Thousands of migrants pushed past Macedonian police Monday, entering Serbia in the hope of slowly making their way into western Europe.
Most of those making the long trek are people from war torn Syria, or other conflict areas, who have been forced to leave their homes due to heavy fighting.
The migrants have been entering Macedonia since Greek officials began ferrying thousands of people who arrived on their island shores over the past months to the mainland. When they arrived in the northern Greek city of Thessaloniki last week, many of them continued the journey north hoping to reach the European Union.
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Macedonia initially sent extra police to the border region last week to stop any additional migrants from entering the country, saying they had reached their capacity.
However, on Saturday, thousands of determined people stormed past police barricades on foot. Macedonian officials have since opened their border and sent extra buses and trains to the area to carry the migrants across the country, where they continued into Serbia on foot.
#BBCnews Macedonia isn't that bothered by migrants as they know thier heading for Germany & England. The number could rise to millions— Malcy Lyndsell (@malcolm2607) August 24, 2015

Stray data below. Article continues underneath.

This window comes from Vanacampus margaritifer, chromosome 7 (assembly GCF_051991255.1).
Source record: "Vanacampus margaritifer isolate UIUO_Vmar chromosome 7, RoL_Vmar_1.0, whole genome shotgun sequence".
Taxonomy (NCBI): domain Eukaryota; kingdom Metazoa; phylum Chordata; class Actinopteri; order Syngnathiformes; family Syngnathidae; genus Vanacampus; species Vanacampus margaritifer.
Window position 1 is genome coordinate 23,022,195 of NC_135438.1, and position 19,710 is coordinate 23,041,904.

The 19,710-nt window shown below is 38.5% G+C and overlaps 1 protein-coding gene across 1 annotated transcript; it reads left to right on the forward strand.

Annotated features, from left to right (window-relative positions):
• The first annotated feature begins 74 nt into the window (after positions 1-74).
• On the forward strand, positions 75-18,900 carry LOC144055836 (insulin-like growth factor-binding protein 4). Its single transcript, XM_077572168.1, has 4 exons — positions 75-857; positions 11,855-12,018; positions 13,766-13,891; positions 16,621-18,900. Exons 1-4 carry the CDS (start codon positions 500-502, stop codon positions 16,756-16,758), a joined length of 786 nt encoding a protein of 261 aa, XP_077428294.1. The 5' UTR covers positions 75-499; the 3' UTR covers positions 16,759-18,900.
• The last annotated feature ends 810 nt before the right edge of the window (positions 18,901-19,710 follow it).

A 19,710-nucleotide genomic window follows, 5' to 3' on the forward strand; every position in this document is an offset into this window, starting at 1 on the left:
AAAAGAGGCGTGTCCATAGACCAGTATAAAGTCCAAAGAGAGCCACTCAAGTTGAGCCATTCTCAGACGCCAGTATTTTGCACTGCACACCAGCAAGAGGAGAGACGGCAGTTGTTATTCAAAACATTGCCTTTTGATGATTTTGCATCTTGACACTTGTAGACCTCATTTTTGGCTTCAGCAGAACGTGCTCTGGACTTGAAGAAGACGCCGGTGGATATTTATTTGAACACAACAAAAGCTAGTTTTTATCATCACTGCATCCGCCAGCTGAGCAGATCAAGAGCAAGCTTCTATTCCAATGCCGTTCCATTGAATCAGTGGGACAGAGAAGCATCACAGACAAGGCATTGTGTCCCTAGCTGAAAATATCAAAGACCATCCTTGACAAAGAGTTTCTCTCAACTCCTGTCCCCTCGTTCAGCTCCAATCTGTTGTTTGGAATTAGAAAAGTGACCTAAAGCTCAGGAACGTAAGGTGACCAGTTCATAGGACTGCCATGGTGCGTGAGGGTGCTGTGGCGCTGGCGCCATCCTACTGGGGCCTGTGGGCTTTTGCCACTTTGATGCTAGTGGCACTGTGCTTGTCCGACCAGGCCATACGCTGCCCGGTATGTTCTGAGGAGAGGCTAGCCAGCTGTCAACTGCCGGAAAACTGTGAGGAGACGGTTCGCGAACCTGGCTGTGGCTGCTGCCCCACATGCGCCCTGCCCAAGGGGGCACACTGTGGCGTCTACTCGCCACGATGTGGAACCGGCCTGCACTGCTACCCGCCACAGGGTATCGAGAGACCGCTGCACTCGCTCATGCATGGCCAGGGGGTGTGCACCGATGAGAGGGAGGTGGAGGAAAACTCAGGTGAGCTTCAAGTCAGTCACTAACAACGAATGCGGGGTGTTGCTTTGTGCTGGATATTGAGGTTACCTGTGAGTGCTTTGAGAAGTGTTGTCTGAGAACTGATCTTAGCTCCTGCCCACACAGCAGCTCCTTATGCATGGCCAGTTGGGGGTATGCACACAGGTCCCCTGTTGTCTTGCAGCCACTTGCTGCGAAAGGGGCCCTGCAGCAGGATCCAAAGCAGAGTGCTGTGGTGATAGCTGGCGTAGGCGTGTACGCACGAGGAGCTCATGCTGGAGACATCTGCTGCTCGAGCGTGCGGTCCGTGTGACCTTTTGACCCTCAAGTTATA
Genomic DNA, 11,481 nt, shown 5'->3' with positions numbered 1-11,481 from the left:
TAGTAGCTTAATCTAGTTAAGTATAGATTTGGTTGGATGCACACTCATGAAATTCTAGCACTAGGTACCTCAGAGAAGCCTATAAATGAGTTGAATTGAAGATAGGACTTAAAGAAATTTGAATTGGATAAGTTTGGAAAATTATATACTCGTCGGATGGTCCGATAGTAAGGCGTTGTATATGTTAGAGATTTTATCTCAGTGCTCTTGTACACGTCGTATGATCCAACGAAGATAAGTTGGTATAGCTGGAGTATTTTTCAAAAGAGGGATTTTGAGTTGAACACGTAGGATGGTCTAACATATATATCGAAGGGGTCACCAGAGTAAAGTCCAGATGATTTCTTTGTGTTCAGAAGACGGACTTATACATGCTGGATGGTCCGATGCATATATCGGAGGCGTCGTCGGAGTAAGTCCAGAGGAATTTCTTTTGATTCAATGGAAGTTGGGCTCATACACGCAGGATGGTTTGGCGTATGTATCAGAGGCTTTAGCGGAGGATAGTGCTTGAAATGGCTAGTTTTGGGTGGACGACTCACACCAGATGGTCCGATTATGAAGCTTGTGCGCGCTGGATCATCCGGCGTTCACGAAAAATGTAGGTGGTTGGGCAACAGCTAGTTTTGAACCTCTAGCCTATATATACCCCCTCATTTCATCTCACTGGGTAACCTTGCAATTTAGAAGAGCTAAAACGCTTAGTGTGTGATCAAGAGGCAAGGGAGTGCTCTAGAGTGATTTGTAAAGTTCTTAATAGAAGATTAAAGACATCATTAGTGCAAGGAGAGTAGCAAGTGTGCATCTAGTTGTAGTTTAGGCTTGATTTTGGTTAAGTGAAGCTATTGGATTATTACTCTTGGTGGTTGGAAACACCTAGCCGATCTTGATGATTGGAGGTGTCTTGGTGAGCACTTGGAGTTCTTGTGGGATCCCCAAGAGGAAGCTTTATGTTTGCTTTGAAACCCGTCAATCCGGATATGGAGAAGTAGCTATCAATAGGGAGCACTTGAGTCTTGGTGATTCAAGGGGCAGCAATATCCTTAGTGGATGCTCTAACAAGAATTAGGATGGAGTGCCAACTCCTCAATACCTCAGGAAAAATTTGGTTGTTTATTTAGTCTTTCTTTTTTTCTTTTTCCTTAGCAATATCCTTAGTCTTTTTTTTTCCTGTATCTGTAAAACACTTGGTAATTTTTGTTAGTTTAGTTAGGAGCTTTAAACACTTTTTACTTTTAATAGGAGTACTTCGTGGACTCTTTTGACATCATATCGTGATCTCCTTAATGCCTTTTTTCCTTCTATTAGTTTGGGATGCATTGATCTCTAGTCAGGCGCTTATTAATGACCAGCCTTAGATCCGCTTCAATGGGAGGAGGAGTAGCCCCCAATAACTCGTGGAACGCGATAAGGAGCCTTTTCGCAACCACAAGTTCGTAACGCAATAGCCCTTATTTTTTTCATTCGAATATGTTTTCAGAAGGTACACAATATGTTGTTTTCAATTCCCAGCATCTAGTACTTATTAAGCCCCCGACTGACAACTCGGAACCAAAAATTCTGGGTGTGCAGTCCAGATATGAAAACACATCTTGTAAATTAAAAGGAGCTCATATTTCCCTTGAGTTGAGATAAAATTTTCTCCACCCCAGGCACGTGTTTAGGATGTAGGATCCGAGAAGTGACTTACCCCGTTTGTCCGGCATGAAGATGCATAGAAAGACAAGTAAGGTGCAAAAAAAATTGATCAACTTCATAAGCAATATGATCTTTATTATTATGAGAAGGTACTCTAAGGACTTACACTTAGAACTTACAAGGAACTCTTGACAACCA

State authorities and aid agencies have been pitching tents and scrambling to supply food and water to thousands of people who are traveling through the Western Balkans, most of whom have little food, water or other resources.
The flow of people has been worrying politicians in western Europe, who have so far been unable to develop a coordinated strategy of how to deal with the thousands of people they know are looking for aid, safety and new lives in Europe.
Visiting the Macedonian-Greek border, Austrian Foreign Minister Sebastian Kurz said the situation in the Balkans was “dramatic,” reported Reuters.
“We urgently need coordinated action across Europe,” he told ORF radio.
According to reports from the Toronto Star, officials in Hungary have been rushing to build a barbed wire fence along its border with Serbia, in attempts to keep the influx of people from entering.